Chinese startup Xiaomi has grabbed a lot of headlines in recent years for the company’s high-quality, low-cost devices and eye-catching MIUI user interface for its Android phones and tablets.
Initially the company’s phones were only available in China. Recently Xiaomi has started expanding into new markets including Singapore, Brazil, India, Russia and Mexico. But what about the United States?
According to Xiaomi’s Hugo Barra, the company plans to enter the US market next year.
Barra spoke with Android Authority about Xiaomi’s plans for the United States.
Part of what makes Xiaomi’s phones stand out are their premium features and build quality at low prices… but in the US market many people think they’re paying low prices for phones already. Sure, an unlocked iPhone or premium Android device can cost well over $600 when you buy it without a contract. But you can pick up some top notch devices by paying $100 to $200 up front when you sign a 2-year deal with a wireless carrier.
It’s likely that Xiaomi’s relatively cheap phones could actually look kind of expensive to some shoppers if they’re sold without wireless contracts. But Barra says the same savvy shoppers who buy Google Nexus smartphones already show that there’s a market for people who more than $300 to get an unlocked smartphone and then save money over time by signing up for a cheaper wireless plan. Xiaomi will probably target those potential customers… much the same way that rival Chinese companies Oppo and OnePlus have been doing since entering the US market recently.
In other words, it doesn’t sound like Xiaomi expects to dethrone Samsung or even Motorola or HTC in the Android phone space when it starts to offer phones in North America in 2015. Instead, the company plans to get its foot in the door.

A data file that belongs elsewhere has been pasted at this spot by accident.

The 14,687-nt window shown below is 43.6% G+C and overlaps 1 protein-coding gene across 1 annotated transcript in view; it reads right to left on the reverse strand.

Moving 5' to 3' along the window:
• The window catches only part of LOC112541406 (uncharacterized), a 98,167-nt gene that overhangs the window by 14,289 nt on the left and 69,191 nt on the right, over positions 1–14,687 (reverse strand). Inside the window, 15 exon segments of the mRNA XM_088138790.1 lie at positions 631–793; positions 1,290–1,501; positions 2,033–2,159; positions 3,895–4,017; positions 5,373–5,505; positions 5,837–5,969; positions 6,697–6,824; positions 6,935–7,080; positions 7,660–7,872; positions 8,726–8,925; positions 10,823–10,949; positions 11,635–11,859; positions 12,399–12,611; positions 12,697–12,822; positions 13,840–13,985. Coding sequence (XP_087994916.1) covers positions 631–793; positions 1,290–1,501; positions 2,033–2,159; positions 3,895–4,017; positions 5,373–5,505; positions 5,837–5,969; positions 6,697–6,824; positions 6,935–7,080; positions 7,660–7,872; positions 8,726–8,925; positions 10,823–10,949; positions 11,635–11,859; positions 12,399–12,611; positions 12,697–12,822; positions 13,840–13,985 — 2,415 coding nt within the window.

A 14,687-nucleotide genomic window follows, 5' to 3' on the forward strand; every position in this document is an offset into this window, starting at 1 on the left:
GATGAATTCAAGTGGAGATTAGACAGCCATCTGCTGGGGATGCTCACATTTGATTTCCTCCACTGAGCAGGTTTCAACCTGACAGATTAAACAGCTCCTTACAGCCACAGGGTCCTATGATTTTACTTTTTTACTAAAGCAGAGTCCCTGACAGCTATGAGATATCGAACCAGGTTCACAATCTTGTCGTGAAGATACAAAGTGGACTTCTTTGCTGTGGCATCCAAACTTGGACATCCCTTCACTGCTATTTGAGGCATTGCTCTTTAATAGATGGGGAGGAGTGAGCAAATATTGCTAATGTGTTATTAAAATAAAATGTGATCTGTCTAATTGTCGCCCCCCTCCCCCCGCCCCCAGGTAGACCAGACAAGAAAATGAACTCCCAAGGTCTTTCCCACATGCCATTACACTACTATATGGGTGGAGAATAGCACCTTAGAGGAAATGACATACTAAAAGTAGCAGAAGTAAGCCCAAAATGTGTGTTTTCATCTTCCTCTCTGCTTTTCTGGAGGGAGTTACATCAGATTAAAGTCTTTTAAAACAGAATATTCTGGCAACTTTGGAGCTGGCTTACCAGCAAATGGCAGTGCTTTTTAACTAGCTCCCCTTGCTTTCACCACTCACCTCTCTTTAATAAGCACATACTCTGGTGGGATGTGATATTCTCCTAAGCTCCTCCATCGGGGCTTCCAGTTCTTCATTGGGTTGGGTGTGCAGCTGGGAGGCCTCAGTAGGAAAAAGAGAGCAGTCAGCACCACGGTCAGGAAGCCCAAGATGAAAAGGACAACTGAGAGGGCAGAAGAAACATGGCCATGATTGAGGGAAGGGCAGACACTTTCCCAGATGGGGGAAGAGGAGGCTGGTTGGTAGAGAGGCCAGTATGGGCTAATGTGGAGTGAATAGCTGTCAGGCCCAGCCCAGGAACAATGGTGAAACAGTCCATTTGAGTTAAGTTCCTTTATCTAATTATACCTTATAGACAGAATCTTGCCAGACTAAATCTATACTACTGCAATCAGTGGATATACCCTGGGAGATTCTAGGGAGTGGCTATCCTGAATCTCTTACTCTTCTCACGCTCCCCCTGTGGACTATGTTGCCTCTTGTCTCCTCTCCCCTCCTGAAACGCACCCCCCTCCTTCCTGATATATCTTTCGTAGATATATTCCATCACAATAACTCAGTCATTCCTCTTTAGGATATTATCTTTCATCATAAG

That could be good news for fans of unlocked Android smartphones.
You know, if these Chinese manufacturers would invest the slightest amount in supporting their devices beyond the manufacturing runs they could really give some established brands a run for their money.
Or just work with the Cyanogen Mod team to have a supported ROM on the phone from the get go. Make it a VERY hack friendly phone and watch the thing take on a life of it’s own in the marketplace. But I completely agree, supporting their phones (or products in general) is China’s biggest flaw. It’s the main reason I don’t buy these brands.
I wouldn’t lump Xiaomi in with “these Chinese manufacturers”, Hugo Barra is not just anybody: https://en.wikipedia.org/wiki/Hugo_Barra#Google
MIUI is also very nicely done, though I would prefer them to offer a stock AOSP option (and/or Cyanogenmod).
Going to be very interesting as their business model is to make money from the services they offer which is localize to China. I don’t know see how they can do that in America.
IF they can’t make that something people want they will probably just offset it by makign the devices cost normal price
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